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The Legend of Sheila's Brush

March 16, 2010 — Sheila's Brush is a weather legend that happens around St. Patrick's Day. The Weather Network's Chris Murphy gets to the bottom of the tale.

In weather legend, Newfoundland recognizes a winter storm that falls near St. Patrick's Day as Sheila's Brush.

“Sheila is related to Patrick in some way,” says Environment Canada's David Phillips. “Now mystery has it, it's his wife or sister or mother or mistress or housekeeper.”

The idea is that the storm is one of winter's last, and that Sheila is brushing the season away.

“The legend is about the fact that after St.Patrick's Day, so from March 18th on, there is usually a sort of winter's last hur'rah”, says Phillips.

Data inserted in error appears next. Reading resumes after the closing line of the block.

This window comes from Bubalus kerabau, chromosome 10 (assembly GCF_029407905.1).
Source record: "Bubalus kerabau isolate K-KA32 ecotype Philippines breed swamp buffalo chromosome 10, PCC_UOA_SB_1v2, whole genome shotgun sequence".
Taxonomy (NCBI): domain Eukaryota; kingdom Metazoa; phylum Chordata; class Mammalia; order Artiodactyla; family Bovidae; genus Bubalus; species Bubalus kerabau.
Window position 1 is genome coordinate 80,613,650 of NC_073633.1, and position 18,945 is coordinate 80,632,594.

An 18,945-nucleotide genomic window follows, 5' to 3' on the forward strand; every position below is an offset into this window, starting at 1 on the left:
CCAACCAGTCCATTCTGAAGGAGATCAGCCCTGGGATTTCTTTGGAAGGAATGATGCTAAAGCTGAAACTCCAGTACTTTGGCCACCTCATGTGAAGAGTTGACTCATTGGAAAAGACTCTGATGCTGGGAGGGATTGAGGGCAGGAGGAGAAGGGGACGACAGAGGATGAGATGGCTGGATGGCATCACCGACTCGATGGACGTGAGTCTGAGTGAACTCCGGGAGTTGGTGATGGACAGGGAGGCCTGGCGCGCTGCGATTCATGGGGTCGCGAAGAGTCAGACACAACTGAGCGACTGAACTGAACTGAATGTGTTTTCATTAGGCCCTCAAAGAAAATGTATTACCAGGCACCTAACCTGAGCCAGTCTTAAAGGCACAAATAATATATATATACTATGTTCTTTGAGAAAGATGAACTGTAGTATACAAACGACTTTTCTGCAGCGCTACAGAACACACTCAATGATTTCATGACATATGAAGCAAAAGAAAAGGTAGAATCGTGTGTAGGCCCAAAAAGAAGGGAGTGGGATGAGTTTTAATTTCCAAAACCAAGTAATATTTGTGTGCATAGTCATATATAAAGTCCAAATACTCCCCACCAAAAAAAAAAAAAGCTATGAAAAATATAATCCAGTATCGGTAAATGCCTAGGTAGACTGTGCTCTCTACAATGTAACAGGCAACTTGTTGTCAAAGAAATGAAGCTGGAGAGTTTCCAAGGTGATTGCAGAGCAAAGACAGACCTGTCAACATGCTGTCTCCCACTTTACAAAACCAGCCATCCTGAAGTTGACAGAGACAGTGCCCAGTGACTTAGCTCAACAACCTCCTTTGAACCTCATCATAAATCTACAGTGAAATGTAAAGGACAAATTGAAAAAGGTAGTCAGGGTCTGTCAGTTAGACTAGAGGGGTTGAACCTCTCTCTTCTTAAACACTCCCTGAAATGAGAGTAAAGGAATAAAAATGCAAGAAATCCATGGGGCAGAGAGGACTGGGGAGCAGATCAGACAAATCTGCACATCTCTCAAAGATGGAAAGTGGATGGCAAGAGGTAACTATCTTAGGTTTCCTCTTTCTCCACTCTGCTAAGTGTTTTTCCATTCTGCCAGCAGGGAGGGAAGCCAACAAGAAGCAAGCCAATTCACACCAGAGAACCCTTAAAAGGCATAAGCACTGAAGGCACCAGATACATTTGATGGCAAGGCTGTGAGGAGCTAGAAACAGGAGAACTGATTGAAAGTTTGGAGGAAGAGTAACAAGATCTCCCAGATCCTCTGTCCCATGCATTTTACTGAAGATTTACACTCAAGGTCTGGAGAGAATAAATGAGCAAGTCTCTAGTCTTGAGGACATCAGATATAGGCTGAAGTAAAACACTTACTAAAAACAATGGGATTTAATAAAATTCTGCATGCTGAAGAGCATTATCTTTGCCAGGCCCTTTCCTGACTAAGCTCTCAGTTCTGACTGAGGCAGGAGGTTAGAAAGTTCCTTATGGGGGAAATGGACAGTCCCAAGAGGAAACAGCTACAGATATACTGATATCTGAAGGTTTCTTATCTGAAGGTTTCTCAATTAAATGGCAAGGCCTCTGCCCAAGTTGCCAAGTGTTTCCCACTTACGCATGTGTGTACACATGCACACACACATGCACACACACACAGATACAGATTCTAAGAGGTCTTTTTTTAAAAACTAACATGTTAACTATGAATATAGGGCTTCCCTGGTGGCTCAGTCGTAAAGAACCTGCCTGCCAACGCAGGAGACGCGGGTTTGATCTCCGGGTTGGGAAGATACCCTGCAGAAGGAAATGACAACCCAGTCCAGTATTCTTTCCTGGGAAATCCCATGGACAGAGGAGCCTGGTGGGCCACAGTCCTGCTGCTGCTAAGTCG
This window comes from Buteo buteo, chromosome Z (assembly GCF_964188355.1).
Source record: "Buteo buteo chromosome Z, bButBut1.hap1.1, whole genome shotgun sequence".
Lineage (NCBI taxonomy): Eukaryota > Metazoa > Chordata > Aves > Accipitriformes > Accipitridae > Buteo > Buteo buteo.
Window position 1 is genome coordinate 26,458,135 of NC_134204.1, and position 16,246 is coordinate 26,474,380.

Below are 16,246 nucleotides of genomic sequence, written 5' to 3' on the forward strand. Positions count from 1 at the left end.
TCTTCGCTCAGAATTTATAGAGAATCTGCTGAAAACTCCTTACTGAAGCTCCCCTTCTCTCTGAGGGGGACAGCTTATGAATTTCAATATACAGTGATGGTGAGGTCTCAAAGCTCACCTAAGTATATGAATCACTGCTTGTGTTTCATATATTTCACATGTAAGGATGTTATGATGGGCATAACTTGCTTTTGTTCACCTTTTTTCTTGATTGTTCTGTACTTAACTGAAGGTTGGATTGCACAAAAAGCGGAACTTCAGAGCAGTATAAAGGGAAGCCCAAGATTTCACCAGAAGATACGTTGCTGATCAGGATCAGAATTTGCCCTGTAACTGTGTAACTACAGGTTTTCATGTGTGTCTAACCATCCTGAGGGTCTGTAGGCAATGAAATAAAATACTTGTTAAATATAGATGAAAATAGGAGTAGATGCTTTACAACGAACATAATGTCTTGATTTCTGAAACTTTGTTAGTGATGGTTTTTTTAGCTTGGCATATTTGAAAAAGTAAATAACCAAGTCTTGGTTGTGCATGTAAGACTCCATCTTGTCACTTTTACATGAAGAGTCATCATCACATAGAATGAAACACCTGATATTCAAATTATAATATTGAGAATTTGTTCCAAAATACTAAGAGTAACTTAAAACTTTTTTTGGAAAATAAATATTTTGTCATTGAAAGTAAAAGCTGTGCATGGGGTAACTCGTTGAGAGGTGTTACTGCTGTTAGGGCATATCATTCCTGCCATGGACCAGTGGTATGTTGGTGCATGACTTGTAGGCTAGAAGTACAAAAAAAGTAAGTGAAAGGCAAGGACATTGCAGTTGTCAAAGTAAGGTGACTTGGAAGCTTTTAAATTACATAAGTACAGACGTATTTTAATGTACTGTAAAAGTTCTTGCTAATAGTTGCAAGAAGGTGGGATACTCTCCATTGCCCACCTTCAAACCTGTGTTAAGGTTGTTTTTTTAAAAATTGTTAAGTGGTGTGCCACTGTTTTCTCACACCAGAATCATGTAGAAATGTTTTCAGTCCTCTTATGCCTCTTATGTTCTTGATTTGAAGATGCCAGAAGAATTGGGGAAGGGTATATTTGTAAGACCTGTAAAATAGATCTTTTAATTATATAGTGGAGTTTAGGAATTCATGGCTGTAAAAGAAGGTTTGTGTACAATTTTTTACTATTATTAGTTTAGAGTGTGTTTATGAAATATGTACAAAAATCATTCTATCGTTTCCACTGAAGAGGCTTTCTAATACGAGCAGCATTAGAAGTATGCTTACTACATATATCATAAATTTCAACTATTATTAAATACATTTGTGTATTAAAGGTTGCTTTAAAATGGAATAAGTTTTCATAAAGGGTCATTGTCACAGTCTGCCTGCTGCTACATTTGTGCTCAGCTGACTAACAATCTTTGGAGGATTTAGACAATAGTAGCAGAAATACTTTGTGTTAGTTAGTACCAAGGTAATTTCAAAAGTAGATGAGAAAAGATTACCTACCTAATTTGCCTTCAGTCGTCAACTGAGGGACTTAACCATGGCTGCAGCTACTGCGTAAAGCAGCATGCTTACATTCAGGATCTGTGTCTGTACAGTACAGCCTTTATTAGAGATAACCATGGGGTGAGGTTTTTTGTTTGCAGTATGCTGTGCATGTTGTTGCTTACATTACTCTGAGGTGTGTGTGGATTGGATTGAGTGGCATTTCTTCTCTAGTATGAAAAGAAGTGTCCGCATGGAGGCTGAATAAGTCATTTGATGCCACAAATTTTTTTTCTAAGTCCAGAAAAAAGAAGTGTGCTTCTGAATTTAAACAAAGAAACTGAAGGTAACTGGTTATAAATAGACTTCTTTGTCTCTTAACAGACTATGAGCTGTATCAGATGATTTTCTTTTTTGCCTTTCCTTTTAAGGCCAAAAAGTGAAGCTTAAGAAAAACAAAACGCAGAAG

And there was a storm that proved the truth of this legend just two years ago.

On St.Patrick's Day, March 17th 2008, the second of two powerful back-to-back storms roared across the province. Schools and businesses were shut down. In St. John's, even public transit was pulled off the road. Roads were completely blocked by snow. Gander saw 120 centimetres of snow - about a quarter of its' average annual snowfall in about a week.

There is one tricky part to this legend though.

“It doesn't necessarily happen on March the 18th. It can happen in late March, April and my gosh even early May,” explains Phillips.

There are some Newfoundlanders and even seal hunters who firmly believe in this and won't head out until they know Shelia's Brush storm has happened.

You can find out if and when to expect a brush from Sheila this year. Tune into The Weather Network on TV for all your forecast details.

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